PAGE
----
I get it. Prices are constantly going up around us. You have to keep putting food on the table, clothes on your back, a roof over your head. So, what are you to do? Based on what I see and hear around me, the ‘go to’ response seems to be to put your hand out to your employer for a pay rise.
And then if you go searching online for “how to get a pay rise?”, most of what you read talks about the following
- Picking the right time
- Forewarning your boss
- Come prepared with reasons
- Don’t demand
- Make it a conversation
- Leave emotions out of it
- Don’t make it personal
- Don’t threaten
Oh please! Give me strength.
This might make perfect sense to the many recruitment specialists, or union representatives who have never run a business, and who care about themselves more than the employees out there who may want (or need) raises. I say that because if they had employees’ best interests at heart, they’d give advice that gives them a much better chance of getting that raise … that is assuming they want employees working with employers.
And therein, I think, lies the problem. If employees and employers actually worked together (instead of the rhetoric that employees are lazy, and employers use employees), recruitment companies wouldn’t have as much work because employers wouldn’t want to lose employees – and employees wouldn’t want to leave. Unions wouldn’t have as many members.
The conventional advice you’ll find online about how to get a raise keeps a wedge between employees and employers. And here’s why that happens:
- Depending on what reports you read, at least 50% of employees would leave their job for a better one if they could (i.e. they have no commitment and are disengaged from their current job). To those employees, their job is simply about earning a pay. A disengaged employee won’t do anything extra for the boss/employer either voluntarily or if asked, and if that’s the case then it’s hardly surprising employers/bosses won’t do anything in return either.
- Employees sign employment contracts. An employment contract is (no surprises here), a contract … an agreement. You agree to do something, and your employer agrees to do something. You’re not forced to sign the contract – either you accept the terms or you don’t. No one is holding a gun to your head. If you sign the contract, then you agree to do certain tasks and your employer agrees to pay you a certain amount to do that – not any more. It’s simple really. This means you can’t expect more if you’re doing the same job you agreed to do when you signed your employment agreement.
As a business, my customers don’t pay me more just because my costs go up and I have to pay my bills. They pay me more only if the benefits of what they buy from me are more than what I’m asking them to pay for it. So yes, they may pay me more (and I use the excuse of increased costs), but only to a point. After that I must give more value to my customers otherwise they simply go elsewhere. Or I must find ways to reduce my costs. Either way it’s not my customer’s problem – it’s mine as the business owner. Same goes for you as an employee of a business. What you do provides a certain amount of value to the business and a business will pay you to a certain point. After that, you better find ways to give more value otherwise you may find yourself replaced (by another person, a better system or process, or something more automated).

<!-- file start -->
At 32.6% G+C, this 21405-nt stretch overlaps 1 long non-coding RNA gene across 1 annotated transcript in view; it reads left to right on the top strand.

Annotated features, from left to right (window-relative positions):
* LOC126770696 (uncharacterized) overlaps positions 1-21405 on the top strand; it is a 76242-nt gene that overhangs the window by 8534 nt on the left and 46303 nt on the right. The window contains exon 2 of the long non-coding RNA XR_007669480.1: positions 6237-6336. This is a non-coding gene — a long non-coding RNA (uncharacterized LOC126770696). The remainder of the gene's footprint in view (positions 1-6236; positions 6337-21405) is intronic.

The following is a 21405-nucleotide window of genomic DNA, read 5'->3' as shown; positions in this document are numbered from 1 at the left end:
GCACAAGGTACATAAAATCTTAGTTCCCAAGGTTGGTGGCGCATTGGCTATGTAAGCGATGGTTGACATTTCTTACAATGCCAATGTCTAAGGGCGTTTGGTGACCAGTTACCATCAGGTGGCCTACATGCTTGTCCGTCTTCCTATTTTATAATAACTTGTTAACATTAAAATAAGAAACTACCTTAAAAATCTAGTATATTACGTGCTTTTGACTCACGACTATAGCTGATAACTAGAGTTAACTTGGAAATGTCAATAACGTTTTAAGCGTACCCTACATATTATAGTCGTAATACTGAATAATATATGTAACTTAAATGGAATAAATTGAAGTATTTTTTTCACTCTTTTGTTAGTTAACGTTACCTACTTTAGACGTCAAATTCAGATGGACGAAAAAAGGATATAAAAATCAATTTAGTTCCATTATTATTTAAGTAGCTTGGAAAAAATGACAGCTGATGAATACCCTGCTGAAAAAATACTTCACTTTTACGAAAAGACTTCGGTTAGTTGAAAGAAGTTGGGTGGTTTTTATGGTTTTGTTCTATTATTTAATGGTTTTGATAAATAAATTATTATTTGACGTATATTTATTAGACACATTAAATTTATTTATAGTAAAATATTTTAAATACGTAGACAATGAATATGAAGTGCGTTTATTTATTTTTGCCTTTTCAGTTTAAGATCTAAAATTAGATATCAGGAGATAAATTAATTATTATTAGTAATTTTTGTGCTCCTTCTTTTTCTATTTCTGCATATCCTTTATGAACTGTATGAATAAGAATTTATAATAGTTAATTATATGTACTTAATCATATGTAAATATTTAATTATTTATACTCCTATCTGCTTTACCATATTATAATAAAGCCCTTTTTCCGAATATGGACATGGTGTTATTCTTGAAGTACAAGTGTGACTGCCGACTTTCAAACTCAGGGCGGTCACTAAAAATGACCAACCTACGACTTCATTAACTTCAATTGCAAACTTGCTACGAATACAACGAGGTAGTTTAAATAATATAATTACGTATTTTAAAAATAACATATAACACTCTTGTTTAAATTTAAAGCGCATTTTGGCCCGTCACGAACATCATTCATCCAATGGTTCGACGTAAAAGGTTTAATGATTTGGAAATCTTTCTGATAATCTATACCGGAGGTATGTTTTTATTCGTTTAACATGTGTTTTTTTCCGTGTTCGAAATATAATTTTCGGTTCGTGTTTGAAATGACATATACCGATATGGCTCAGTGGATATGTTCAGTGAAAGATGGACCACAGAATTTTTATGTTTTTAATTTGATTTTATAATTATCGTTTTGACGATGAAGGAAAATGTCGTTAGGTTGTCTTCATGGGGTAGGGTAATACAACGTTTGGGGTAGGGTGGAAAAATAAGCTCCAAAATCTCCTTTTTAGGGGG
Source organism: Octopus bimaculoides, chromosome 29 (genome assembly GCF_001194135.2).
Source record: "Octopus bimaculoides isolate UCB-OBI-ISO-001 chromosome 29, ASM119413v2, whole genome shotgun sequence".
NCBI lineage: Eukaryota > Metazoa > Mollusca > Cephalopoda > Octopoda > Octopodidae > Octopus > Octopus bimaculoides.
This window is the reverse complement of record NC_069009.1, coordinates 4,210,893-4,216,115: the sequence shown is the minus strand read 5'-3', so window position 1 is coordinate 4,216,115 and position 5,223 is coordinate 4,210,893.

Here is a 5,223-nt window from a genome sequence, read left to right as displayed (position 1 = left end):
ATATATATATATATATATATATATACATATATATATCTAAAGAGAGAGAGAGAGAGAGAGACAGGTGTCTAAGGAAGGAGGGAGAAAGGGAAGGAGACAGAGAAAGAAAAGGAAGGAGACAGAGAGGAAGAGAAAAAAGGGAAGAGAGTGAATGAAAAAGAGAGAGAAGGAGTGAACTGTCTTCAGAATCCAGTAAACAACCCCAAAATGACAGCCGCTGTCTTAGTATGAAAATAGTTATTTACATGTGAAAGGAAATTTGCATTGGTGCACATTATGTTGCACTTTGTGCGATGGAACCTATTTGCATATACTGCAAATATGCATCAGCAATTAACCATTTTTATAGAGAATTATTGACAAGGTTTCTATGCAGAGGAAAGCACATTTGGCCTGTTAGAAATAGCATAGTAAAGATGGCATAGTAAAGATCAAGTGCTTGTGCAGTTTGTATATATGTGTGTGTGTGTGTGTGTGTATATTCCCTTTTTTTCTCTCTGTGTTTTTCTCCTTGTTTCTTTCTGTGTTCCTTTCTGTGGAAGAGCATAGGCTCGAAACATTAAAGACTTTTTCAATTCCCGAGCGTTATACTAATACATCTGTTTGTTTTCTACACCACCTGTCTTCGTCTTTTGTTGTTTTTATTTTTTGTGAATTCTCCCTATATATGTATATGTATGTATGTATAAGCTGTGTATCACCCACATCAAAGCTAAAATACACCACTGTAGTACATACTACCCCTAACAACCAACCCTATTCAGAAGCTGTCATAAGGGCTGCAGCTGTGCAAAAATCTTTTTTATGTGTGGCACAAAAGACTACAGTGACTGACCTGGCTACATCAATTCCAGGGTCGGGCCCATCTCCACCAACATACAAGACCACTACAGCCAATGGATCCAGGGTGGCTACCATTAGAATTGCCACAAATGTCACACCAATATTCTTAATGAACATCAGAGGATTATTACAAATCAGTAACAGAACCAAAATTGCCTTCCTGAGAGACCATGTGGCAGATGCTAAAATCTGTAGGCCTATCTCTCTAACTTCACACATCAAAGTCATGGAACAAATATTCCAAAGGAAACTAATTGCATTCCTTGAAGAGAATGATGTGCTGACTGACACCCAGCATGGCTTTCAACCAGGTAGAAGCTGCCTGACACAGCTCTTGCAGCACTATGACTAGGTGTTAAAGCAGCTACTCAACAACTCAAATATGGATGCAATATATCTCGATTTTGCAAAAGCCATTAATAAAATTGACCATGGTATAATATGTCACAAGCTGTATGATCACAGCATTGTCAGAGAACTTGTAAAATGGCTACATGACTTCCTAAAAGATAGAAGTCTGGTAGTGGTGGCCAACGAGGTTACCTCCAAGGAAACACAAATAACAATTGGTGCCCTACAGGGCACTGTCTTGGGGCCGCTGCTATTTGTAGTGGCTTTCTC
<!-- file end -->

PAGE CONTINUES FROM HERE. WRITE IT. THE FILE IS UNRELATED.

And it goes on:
Pretend for a moment that getting a raise was similar to impressing someone you like who you want in your life. If you were going to ask someone you fancied out for a second date following the advice of most recruitment agencies or unions, how do you think you would go? It would probably look something like this…
Sometime during the date, you’d forewarn them that you’re going to ask them out for a second date (smooth… not!). You’d then pick the right time, presumably towards the end of the date. You would attempt to negotiate with them for a second date, providing reasons (all about you) why they should accept your request. You wouldn’t demand a second date and you’d leave emotions out of it. You wouldn’t make it personal and you would avoid threatening them.
How do you think that would go? I’d suggest this approach is more likely to fail than succeed. Mainly because it’s all me, me, me.
What if, instead, you tried something different like finding out what they liked (novel idea, you ask them what they like and actually listened) and then you gave them what they liked. Do you think you’d have to provide reasons and negotiate a second date then? Not likely. I’d suggest making it less me me, me, me and more you, you, you is more likely to result in them accepting an invitation to a second date. It may even result in them asking you for a second date instead!
There is no entitlement to a pay rise, unless the employment contract says there is (not likely). And by the way, a performance or wage review does not mean you get a pay rise.
Talking with other business owners, there is a feeling that some employees believe they are entitled to a pay rise because of various reasons – increased petrol prices, unaffordable house prices, increasing rents, inflation, being a minority race, being a particular sex, owning a three-legged cow. The only thing you’re entitled to is whatever was agreed in your contract, and any later variations agreed between you and your employer.
As a small business owner, it’s my money and life on the line running a business and employing others. I’m happy to pay employees something (based on what’s agreed in the contract) for what I want them to do. I’m also happy to give a bit extra if an employee does a bit extra. It’s all about give and take … not take and take.
What I am not interested in doing, is giving anyone a pay rise when they do any or all of the following:
- You don’t like your job and/or you don’t like me as your employer and you’re only here for the pay.
- You don’t do anything more than what’s in your employment contract, ever!
- You don’t offer to do anything more to help.
- You don’t care about what’s important to me.